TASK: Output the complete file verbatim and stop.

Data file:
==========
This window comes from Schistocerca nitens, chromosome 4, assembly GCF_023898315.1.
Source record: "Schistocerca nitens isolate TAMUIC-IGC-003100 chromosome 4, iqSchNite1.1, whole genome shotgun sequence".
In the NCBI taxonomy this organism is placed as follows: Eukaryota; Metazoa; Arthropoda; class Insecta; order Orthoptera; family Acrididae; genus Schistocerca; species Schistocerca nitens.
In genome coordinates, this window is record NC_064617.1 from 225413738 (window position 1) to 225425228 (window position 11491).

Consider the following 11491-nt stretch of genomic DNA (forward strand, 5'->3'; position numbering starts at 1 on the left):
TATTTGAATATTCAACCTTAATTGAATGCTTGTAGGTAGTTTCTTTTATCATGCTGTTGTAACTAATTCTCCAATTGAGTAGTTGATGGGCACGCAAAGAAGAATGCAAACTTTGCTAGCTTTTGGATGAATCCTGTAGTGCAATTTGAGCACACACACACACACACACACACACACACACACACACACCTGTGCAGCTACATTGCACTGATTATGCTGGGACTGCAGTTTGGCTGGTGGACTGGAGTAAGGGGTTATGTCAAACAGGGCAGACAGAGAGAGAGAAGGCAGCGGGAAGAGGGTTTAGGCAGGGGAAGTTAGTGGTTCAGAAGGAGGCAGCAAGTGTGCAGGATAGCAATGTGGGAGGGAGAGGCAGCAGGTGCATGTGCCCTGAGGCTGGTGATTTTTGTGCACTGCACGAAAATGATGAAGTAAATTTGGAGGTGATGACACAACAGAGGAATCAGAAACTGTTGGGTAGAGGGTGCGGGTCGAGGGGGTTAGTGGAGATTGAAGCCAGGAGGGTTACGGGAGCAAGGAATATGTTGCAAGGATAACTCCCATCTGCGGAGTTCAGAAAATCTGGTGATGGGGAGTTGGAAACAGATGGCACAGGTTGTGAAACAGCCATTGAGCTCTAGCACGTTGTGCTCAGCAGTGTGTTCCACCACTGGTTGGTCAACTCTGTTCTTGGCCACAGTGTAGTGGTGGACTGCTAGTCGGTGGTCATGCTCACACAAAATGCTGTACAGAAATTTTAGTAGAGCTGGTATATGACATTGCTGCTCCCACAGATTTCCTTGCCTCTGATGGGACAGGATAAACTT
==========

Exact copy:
This window comes from Schistocerca nitens, chromosome 4, assembly GCF_023898315.1.
Source record: "Schistocerca nitens isolate TAMUIC-IGC-003100 chromosome 4, iqSchNite1.1, whole genome shotgun sequence".
In the NCBI taxonomy this organism is placed as follows: Eukaryota; Metazoa; Arthropoda; class Insecta; order Orthoptera; family Acrididae; genus Schistocerca; species Schistocerca nitens.
In genome coordinates, this window is record NC_064617.1 from 225413738 (window position 1) to 225425228 (window position 11491).

Consider the following 11491-nt stretch of genomic DNA (forward strand, 5'->3'; position numbering starts at 1 on the left):
TATTTGAATATTCAACCTTAATTGAATGCTTGTAGGTAGTTTCTTTTATCATGCTGTTGTAACTAATTCTCCAATTGAGTAGTTGATGGGCACGCAAAGAAGAATGCAAACTTTGCTAGCTTTTGGATGAATCCTGTAGTGCAATTTGAGCACACACACACACACACACACACACACACACACACACACCTGTGCAGCTACATTGCACTGATTATGCTGGGACTGCAGTTTGGCTGGTGGACTGGAGTAAGGGGTTATGTCAAACAGGGCAGACAGAGAGAGAGAAGGCAGCGGGAAGAGGGTTTAGGCAGGGGAAGTTAGTGGTTCAGAAGGAGGCAGCAAGTGTGCAGGATAGCAATGTGGGAGGGAGAGGCAGCAGGTGCATGTGCCCTGAGGCTGGTGATTTTTGTGCACTGCACGAAAATGATGAAGTAAATTTGGAGGTGATGACACAACAGAGGAATCAGAAACTGTTGGGTAGAGGGTGCGGGTCGAGGGGGTTAGTGGAGATTGAAGCCAGGAGGGTTACGGGAGCAAGGAATATGTTGCAAGGATAACTCCCATCTGCGGAGTTCAGAAAATCTGGTGATGGGGAGTTGGAAACAGATGGCACAGGTTGTGAAACAGCCATTGAGCTCTAGCACGTTGTGCTCAGCAGTGTGTTCCACCACTGGTTGGTCAACTCTGTTCTTGGCCACAGTGTAGTGGTGGACTGCTAGTCGGTGGTCATGCTCACACAAAATGCTGTACAGAAATTTTAGTAGAGCTGGTATATGACATTGCTGCTCCCACAGATTTCCTTGCCTCTGATGGGACAGGATAAACTT